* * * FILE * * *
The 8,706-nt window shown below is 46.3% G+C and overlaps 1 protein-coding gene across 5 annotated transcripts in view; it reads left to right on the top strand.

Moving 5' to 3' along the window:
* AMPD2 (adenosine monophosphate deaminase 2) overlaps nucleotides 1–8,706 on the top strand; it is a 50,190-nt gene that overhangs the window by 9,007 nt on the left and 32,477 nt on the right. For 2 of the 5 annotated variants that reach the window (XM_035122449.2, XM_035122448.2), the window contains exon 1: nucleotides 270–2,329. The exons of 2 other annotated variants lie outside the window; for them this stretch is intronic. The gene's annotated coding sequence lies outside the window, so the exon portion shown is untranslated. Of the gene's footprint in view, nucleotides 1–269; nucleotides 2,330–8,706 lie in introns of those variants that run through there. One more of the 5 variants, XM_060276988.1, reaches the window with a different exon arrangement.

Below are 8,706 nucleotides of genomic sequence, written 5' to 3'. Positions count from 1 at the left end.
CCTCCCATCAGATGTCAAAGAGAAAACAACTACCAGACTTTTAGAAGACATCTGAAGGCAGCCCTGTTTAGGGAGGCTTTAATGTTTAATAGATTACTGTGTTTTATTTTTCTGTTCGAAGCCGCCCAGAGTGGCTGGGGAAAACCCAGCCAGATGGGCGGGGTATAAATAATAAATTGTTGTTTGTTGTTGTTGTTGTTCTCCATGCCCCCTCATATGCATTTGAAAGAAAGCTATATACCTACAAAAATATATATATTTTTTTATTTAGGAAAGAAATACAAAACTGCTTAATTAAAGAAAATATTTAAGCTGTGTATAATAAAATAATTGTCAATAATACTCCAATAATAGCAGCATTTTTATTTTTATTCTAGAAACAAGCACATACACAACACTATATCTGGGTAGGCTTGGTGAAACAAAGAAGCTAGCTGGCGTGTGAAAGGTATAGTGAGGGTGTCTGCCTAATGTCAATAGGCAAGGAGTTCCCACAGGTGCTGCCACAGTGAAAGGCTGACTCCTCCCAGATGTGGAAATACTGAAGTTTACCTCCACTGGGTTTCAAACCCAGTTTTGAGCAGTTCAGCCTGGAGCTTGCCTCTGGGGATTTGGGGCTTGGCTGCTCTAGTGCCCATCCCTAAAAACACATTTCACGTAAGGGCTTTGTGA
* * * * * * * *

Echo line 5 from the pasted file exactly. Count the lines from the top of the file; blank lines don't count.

CCTCCCATCAGATGTCAAAGAGAAAACAACTACCAGACTTTTAGAAGACATCTGAAGGCAGCCCTGTTTAGGGAGGCTTTAATGTTTAATAGATTACTGTGTTTTATTTTTCTGTTCGAAGCCGCCCAGAGTGGCTGGGGAAAACCCAGCCAGATGGGCGGGGTATAAATAATAAATTGTTGTTTGTTGTTGTTGTTGTTCTCCATGCCCCCTCATATGCATTTGAAAGAAAGCTATATACCTACAAAAATATATATATTTTTTTATTTAGGAAAGAAATACAAAACTGCTTAATTAAAGAAAATATTTAAGCTGTGTATAATAAAATAATTGTCAATAATACTCCAATAATAGCAGCATTTTTATTTTTATTCTAGAAACAAGCACATACACAACACTATATCTGGGTAGGCTTGGTGAAACAAAGAAGCTAGCTGGCGTGTGAAAGGTATAGTGAGGGTGTCTGCCTAATGTCAATAGGCAAGGAGTTCCCACAGGTGCTGCCACAGTGAAAGGCTGACTCCTCCCAGATGTGGAAATACTGAAGTTTACCTCCACTGGGTTTCAAACCCAGTTTTGAGCAGTTCAGCCTGGAGCTTGCCTCTGGGGATTTGGGGCTTGGCTGCTCTAGTGCCCATCCCTAAAAACACATTTCACGTAAGGGCTTTGTGA